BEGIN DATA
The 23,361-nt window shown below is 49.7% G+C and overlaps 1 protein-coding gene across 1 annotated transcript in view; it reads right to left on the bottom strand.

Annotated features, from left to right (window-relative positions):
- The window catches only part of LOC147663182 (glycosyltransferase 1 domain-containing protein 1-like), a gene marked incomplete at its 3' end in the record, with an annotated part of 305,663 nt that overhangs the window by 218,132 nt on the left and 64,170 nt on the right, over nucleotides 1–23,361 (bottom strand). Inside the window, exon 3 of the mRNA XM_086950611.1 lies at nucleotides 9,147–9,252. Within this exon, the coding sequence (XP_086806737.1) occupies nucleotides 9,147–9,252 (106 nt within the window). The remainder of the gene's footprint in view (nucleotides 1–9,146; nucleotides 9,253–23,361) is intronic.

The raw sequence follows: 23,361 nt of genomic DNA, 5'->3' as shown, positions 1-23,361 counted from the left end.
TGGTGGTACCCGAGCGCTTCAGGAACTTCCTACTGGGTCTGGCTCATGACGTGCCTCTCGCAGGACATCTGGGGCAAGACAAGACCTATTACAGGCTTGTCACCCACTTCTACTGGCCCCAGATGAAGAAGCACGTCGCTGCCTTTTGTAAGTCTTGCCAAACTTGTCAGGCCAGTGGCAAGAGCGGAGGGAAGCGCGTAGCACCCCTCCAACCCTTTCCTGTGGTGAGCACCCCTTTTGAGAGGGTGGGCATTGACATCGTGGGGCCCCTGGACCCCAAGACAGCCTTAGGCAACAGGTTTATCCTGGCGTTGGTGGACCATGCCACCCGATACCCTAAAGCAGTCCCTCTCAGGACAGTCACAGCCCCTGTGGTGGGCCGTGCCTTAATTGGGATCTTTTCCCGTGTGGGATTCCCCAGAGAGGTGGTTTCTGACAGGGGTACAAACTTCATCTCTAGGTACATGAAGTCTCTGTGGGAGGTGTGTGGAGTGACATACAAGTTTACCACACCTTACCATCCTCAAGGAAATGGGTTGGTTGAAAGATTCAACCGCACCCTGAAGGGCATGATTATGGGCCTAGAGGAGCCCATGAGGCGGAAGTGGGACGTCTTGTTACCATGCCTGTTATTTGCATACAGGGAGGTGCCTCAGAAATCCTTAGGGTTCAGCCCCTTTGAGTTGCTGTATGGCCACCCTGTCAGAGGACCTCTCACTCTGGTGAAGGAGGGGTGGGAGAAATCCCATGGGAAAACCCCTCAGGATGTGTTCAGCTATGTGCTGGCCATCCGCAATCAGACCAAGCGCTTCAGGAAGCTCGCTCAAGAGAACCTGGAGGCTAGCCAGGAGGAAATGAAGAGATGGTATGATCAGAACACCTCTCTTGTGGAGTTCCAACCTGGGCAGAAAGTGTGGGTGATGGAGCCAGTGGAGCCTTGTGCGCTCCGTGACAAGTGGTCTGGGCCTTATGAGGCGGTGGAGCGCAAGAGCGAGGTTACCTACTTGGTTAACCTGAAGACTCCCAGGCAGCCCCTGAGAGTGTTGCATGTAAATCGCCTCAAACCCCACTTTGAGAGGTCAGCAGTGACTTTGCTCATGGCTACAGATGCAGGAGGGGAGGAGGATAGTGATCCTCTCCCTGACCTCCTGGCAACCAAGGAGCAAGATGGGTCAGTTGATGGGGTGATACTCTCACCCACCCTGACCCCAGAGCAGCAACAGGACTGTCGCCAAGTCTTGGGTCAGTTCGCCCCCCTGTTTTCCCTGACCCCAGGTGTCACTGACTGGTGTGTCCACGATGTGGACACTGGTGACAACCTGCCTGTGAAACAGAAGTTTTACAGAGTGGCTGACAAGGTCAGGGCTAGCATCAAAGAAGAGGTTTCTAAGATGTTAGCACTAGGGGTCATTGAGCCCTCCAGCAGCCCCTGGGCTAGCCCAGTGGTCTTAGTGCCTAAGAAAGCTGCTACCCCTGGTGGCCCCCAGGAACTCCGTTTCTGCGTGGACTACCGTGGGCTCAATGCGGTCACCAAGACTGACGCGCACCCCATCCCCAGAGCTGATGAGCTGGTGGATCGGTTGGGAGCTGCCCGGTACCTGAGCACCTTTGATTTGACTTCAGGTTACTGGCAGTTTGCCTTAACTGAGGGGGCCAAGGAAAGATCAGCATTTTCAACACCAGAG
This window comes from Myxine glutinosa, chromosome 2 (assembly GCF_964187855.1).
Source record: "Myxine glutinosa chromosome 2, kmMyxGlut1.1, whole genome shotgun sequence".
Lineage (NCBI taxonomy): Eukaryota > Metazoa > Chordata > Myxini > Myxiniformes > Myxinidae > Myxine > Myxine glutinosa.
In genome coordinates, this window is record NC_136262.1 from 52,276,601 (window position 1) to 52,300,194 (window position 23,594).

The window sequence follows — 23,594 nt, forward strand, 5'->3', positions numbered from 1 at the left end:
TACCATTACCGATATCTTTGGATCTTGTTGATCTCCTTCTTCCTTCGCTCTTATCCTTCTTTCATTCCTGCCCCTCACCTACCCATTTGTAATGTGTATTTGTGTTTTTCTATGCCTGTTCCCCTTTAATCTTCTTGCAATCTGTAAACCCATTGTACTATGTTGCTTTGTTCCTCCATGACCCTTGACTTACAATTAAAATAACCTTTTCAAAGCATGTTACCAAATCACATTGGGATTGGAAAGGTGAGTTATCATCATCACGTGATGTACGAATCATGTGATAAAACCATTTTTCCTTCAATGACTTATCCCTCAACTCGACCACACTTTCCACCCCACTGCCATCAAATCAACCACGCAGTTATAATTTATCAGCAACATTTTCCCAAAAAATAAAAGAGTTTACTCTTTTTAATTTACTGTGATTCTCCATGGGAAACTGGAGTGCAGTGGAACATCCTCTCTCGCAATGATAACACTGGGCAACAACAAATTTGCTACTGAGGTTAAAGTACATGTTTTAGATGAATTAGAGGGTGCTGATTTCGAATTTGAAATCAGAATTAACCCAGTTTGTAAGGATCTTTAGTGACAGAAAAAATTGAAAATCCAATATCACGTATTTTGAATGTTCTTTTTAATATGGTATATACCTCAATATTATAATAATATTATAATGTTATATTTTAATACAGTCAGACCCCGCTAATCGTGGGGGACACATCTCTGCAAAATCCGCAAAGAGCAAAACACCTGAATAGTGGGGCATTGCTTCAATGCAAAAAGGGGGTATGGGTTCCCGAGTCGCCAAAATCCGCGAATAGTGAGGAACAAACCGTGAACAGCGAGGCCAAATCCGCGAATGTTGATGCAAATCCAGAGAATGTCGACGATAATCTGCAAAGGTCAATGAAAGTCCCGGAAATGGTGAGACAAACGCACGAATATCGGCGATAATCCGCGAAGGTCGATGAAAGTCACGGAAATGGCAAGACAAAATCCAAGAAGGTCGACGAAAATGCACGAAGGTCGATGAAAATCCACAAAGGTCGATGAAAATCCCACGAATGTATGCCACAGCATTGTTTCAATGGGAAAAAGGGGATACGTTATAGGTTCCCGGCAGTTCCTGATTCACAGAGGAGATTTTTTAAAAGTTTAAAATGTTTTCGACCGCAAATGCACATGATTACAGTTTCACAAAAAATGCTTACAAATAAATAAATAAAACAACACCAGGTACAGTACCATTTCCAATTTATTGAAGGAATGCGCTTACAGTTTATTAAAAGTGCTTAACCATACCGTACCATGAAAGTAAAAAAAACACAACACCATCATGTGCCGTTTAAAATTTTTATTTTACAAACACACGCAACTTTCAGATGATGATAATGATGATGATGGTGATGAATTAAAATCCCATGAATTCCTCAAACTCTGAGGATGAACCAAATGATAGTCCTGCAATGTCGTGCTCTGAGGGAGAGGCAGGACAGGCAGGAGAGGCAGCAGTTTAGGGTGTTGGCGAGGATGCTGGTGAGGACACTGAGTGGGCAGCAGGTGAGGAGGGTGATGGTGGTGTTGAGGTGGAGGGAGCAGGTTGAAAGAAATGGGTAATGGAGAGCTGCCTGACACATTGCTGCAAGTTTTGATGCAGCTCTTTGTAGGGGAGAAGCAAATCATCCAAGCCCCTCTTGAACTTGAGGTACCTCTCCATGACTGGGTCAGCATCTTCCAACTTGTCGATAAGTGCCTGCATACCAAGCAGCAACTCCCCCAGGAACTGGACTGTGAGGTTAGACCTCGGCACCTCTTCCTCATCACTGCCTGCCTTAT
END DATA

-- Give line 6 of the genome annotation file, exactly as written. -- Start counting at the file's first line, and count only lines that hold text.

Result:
This window comes from Myxine glutinosa, chromosome 2 (assembly GCF_964187855.1).